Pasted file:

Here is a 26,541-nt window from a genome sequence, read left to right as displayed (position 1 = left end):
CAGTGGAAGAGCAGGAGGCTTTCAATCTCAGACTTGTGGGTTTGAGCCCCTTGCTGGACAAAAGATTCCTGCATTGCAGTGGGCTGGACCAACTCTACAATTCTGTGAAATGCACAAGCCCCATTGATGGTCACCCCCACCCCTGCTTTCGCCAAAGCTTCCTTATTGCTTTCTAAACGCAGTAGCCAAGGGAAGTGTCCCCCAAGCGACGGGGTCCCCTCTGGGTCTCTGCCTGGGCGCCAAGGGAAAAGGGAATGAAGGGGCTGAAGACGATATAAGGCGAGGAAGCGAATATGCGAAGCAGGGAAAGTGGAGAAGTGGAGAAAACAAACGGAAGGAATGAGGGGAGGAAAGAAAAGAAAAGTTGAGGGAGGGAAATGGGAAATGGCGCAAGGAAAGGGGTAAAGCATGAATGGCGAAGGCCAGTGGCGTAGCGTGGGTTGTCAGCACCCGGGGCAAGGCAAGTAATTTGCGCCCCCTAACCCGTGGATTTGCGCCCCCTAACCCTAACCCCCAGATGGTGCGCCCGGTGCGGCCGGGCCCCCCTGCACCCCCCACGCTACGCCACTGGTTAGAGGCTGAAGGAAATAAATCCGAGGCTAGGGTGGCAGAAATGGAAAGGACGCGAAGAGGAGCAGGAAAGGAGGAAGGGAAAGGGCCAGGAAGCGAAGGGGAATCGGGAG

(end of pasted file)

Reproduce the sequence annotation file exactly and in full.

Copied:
Here is a 26,541-nt window from a genome sequence, read left to right as displayed (position 1 = left end):
CAGTGGAAGAGCAGGAGGCTTTCAATCTCAGACTTGTGGGTTTGAGCCCCTTGCTGGACAAAAGATTCCTGCATTGCAGTGGGCTGGACCAACTCTACAATTCTGTGAAATGCACAAGCCCCATTGATGGTCACCCCCACCCCTGCTTTCGCCAAAGCTTCCTTATTGCTTTCTAAACGCAGTAGCCAAGGGAAGTGTCCCCCAAGCGACGGGGTCCCCTCTGGGTCTCTGCCTGGGCGCCAAGGGAAAAGGGAATGAAGGGGCTGAAGACGATATAAGGCGAGGAAGCGAATATGCGAAGCAGGGAAAGTGGAGAAGTGGAGAAAACAAACGGAAGGAATGAGGGGAGGAAAGAAAAGAAAAGTTGAGGGAGGGAAATGGGAAATGGCGCAAGGAAAGGGGTAAAGCATGAATGGCGAAGGCCAGTGGCGTAGCGTGGGTTGTCAGCACCCGGGGCAAGGCAAGTAATTTGCGCCCCCTAACCCGTGGATTTGCGCCCCCTAACCCTAACCCCCAGATGGTGCGCCCGGTGCGGCCGGGCCCCCCTGCACCCCCCACGCTACGCCACTGGTTAGAGGCTGAAGGAAATAAATCCGAGGCTAGGGTGGCAGAAATGGAAAGGACGCGAAGAGGAGCAGGAAAGGAGGAAGGGAAAGGGCCAGGAAGCGAAGGGGAATCGGGAG